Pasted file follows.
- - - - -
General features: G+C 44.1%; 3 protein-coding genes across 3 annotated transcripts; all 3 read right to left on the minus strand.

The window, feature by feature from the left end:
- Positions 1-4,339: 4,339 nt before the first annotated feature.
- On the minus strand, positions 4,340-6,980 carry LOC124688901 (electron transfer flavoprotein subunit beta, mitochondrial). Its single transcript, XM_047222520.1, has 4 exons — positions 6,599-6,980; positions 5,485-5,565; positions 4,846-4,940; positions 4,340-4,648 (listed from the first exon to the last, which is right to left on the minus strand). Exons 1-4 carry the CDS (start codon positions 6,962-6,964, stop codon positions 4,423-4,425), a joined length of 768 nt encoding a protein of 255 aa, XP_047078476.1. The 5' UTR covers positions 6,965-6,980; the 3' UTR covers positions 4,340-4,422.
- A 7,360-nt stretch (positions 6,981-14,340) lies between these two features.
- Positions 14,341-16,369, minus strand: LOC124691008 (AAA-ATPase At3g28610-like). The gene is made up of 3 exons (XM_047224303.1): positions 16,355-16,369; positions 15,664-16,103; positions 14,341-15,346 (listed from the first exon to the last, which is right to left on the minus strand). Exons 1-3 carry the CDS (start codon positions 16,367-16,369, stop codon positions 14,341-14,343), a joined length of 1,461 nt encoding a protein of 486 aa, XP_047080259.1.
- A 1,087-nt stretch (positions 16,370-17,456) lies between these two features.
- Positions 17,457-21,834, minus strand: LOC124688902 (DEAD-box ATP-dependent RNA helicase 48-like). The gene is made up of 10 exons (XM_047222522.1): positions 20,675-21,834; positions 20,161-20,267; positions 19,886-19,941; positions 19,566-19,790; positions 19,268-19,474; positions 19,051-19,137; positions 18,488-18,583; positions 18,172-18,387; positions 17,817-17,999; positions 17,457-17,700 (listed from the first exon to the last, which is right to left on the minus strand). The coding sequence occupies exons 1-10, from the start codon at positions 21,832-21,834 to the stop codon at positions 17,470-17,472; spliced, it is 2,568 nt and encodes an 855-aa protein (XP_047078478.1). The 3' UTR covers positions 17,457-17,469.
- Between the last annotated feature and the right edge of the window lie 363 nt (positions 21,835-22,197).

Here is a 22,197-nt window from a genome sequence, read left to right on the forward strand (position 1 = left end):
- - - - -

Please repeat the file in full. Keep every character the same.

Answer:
General features: G+C 44.1%; 3 protein-coding genes across 3 annotated transcripts; all 3 read right to left on the minus strand.

The window, feature by feature from the left end:
- Positions 1-4,339: 4,339 nt before the first annotated feature.
- On the minus strand, positions 4,340-6,980 carry LOC124688901 (electron transfer flavoprotein subunit beta, mitochondrial). Its single transcript, XM_047222520.1, has 4 exons — positions 6,599-6,980; positions 5,485-5,565; positions 4,846-4,940; positions 4,340-4,648 (listed from the first exon to the last, which is right to left on the minus strand). Exons 1-4 carry the CDS (start codon positions 6,962-6,964, stop codon positions 4,423-4,425), a joined length of 768 nt encoding a protein of 255 aa, XP_047078476.1. The 5' UTR covers positions 6,965-6,980; the 3' UTR covers positions 4,340-4,422.
- A 7,360-nt stretch (positions 6,981-14,340) lies between these two features.
- Positions 14,341-16,369, minus strand: LOC124691008 (AAA-ATPase At3g28610-like). The gene is made up of 3 exons (XM_047224303.1): positions 16,355-16,369; positions 15,664-16,103; positions 14,341-15,346 (listed from the first exon to the last, which is right to left on the minus strand). Exons 1-3 carry the CDS (start codon positions 16,367-16,369, stop codon positions 14,341-14,343), a joined length of 1,461 nt encoding a protein of 486 aa, XP_047080259.1.
- A 1,087-nt stretch (positions 16,370-17,456) lies between these two features.
- Positions 17,457-21,834, minus strand: LOC124688902 (DEAD-box ATP-dependent RNA helicase 48-like). The gene is made up of 10 exons (XM_047222522.1): positions 20,675-21,834; positions 20,161-20,267; positions 19,886-19,941; positions 19,566-19,790; positions 19,268-19,474; positions 19,051-19,137; positions 18,488-18,583; positions 18,172-18,387; positions 17,817-17,999; positions 17,457-17,700 (listed from the first exon to the last, which is right to left on the minus strand). The coding sequence occupies exons 1-10, from the start codon at positions 21,832-21,834 to the stop codon at positions 17,470-17,472; spliced, it is 2,568 nt and encodes an 855-aa protein (XP_047078478.1). The 3' UTR covers positions 17,457-17,469.
- Between the last annotated feature and the right edge of the window lie 363 nt (positions 21,835-22,197).

Here is a 22,197-nt window from a genome sequence, read left to right on the forward strand (position 1 = left end):